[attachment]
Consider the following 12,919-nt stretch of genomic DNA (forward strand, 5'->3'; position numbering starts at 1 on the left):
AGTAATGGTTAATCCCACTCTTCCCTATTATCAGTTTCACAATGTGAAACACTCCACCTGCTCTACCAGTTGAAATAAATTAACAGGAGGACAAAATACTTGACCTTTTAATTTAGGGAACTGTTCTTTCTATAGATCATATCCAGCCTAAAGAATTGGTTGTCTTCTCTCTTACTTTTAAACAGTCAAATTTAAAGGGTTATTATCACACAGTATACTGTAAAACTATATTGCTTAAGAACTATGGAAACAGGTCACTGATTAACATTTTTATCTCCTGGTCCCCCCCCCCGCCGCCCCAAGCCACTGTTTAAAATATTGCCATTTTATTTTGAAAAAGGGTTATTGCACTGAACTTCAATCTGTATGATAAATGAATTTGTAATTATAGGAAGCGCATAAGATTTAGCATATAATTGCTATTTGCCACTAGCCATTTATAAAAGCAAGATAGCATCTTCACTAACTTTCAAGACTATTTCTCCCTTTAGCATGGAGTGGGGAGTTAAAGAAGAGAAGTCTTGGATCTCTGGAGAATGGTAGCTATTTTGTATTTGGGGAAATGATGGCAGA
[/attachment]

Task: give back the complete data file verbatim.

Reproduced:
Consider the following 12,919-nt stretch of genomic DNA (forward strand, 5'->3'; position numbering starts at 1 on the left):
AGTAATGGTTAATCCCACTCTTCCCTATTATCAGTTTCACAATGTGAAACACTCCACCTGCTCTACCAGTTGAAATAAATTAACAGGAGGACAAAATACTTGACCTTTTAATTTAGGGAACTGTTCTTTCTATAGATCATATCCAGCCTAAAGAATTGGTTGTCTTCTCTCTTACTTTTAAACAGTCAAATTTAAAGGGTTATTATCACACAGTATACTGTAAAACTATATTGCTTAAGAACTATGGAAACAGGTCACTGATTAACATTTTTATCTCCTGGTCCCCCCCCCCGCCGCCCCAAGCCACTGTTTAAAATATTGCCATTTTATTTTGAAAAAGGGTTATTGCACTGAACTTCAATCTGTATGATAAATGAATTTGTAATTATAGGAAGCGCATAAGATTTAGCATATAATTGCTATTTGCCACTAGCCATTTATAAAAGCAAGATAGCATCTTCACTAACTTTCAAGACTATTTCTCCCTTTAGCATGGAGTGGGGAGTTAAAGAAGAGAAGTCTTGGATCTCTGGAGAATGGTAGCTATTTTGTATTTGGGGAAATGATGGCAGA